Guide Daron Doolittle said that December is a prime time to take a big catfish on Lake Monticello, and the big blues are busting big baits right now.
"Lake Monticello is chock full of big blue catfish," Doolittle said. "There's really few times of the year when catching a big blue catfish isn't realistic. But blues like cold weather, and right now the bite is on at Monticello, and it should stay really good for the next several weeks."
Doolittle (803-405-1374) said he is fishing two very distinct patterns based on whether the day is cloudy or bright.
"Catfish, like most fish, are light sensitive," Doolittle said. "So a real key to hooking these big fish is to be in the right depth of water on the day you're fishing. I know from experience that where I caught fish yesterday, for example – perhaps on a clear, bright day – will probably not work on a cloudy day today. The fish will move a lot in terms of depth on a daily basis at Lake Monticello. Instead of beginning my search for fish at about 40 feet and going deeper on a bright December day, I'll start and look for baitfish and big blues at much shallower depths. Sometimes the fish will be surprisingly shallow, even in December."
Doolittle said on some warm, cloudy December afternoons, the fish will actually get shallow enough that he can drift big chunks of whole or cut shad with no weight on them in shallow water.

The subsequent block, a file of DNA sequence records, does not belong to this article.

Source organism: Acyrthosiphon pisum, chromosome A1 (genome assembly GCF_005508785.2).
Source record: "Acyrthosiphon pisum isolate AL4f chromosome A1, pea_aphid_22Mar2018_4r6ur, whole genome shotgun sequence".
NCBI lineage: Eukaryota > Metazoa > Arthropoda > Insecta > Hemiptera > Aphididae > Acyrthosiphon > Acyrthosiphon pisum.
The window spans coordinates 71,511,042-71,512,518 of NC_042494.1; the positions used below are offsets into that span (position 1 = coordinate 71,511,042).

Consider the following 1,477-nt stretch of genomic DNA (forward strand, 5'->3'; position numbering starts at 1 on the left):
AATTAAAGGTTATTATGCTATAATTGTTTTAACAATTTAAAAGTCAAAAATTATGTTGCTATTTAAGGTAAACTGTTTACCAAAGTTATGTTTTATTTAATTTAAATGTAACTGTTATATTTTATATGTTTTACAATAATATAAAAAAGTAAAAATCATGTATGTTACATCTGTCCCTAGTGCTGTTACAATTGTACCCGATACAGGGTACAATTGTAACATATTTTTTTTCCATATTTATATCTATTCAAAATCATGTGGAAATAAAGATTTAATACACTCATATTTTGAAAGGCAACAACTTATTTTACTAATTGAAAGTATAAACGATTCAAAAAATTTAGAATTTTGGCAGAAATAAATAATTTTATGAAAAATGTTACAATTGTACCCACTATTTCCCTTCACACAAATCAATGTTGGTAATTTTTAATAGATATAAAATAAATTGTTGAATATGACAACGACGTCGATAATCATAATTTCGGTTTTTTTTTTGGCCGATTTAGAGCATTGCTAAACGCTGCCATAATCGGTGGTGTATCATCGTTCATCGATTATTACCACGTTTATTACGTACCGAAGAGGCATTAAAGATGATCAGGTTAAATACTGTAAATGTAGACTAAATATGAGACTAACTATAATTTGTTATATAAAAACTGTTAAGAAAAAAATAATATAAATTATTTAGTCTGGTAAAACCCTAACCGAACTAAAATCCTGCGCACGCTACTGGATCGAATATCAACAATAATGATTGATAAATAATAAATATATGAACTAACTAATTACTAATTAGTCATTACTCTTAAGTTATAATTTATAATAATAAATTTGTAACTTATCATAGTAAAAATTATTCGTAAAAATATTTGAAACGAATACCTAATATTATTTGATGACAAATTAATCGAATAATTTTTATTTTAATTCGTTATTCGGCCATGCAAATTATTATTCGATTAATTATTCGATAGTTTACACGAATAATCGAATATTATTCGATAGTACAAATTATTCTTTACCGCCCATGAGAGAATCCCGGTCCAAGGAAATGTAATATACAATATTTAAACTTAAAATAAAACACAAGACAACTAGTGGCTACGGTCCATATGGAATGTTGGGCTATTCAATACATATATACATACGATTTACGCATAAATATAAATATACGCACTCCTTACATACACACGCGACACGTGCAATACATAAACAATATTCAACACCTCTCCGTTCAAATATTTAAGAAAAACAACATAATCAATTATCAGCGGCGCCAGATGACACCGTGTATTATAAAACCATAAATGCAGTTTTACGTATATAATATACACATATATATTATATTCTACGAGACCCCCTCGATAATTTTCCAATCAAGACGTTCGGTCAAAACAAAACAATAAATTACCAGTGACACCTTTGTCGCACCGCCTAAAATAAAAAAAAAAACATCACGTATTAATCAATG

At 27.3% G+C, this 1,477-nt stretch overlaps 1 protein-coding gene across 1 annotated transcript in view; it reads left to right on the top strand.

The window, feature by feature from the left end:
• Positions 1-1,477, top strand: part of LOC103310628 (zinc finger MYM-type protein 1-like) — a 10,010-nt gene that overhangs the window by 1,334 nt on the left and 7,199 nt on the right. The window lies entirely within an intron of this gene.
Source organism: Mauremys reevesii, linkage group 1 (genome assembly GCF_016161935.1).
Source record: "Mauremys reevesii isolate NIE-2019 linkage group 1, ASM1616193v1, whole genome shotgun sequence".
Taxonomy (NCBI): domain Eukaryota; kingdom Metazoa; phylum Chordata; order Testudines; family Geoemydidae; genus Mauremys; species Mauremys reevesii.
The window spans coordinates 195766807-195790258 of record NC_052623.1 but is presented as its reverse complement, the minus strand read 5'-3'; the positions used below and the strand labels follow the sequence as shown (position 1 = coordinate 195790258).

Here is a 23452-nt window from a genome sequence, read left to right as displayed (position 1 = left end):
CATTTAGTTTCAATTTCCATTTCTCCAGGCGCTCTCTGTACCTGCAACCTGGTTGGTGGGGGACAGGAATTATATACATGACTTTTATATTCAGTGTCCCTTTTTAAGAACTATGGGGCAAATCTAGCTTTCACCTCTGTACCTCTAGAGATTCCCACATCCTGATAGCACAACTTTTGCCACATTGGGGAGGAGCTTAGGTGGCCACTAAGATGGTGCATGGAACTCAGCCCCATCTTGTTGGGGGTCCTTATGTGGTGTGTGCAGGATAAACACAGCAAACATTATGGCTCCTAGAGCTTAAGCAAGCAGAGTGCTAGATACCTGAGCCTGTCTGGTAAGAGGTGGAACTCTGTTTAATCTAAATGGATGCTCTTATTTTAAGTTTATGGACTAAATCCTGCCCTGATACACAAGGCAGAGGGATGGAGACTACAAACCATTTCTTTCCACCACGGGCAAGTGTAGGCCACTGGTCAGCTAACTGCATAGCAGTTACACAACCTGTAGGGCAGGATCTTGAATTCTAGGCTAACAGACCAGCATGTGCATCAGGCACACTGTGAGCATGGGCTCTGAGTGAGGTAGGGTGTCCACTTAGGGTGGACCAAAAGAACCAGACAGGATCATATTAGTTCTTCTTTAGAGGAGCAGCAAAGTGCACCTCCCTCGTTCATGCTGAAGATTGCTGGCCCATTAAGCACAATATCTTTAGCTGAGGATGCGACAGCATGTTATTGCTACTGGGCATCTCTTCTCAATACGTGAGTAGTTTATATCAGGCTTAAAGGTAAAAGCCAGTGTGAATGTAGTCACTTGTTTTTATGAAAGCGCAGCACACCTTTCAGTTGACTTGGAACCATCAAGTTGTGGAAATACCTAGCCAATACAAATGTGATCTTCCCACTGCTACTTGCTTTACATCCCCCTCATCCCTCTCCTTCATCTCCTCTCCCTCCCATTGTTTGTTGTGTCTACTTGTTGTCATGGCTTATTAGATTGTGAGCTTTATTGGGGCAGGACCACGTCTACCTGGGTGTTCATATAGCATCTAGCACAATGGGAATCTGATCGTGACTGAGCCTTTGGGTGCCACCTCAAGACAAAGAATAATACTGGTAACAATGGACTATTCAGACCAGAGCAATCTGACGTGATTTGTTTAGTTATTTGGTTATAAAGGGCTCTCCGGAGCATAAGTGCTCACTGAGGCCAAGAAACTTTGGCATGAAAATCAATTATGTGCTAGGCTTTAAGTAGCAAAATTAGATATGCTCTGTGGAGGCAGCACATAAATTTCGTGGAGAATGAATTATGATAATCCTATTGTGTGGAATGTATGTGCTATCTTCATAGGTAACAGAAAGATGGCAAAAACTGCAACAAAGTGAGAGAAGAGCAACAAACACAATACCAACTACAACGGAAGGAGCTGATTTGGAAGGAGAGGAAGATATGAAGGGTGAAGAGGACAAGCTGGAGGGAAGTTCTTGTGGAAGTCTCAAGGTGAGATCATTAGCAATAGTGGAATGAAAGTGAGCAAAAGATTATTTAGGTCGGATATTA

“I’ll see the schools of bait on the surface, and you can bet the catfish will be there under them," he said. "Ease though that area with bait on free-lines, and you'll likely get your string stretched. Do keep quiet when fishing in shallow water, especially in colder weather."
On bright days, Doolittle, who operates 34 Bait & Tackle in Newberry, will anchor on points or humps in 40 feet of water or deeper, depending on the forage pattern. Also, he may drift across the points, humps and flats.
His catfish rig is a bit unique in that he uses two circle hooks, one as the main hook, the other as a trailing stinger-type hook. He'll use his double-hook rig for whole or big chunks of shad and employs up to a 2-ounce slinky weight to keep the bait on the bottom in deep water.
"I use 8/0 hooks through the head of the shad, and the stinger hook is a 5/0; both are Gamakatsu circle hooks," Doolittle said. "When they are aggressive, I catch them on the 8/0 hook; when they are less aggressive, I'll hook many on the smaller circle hook. The 2-hook rig pays off with more big fish. I also use 50-pound main line for these big fish. The size and power of these huge fish is amazing, and that's what I recommend for anyone as a minimum-size line.
"When I'm drift-fishing, I try to keep the boat moving in the 0.5 to 0.8 miles per hour range," he said. "For some, that seem slow, but I like to give a big fish time to look my bait over. Plus, when I find fish and bait bunched up, I'll anchor, and that's when I'll actually hook more big fish than any other time. I will anchor when I see a big concentration of forage and fish together, otherwise I'll drift. But we'll catch huge catfish both ways."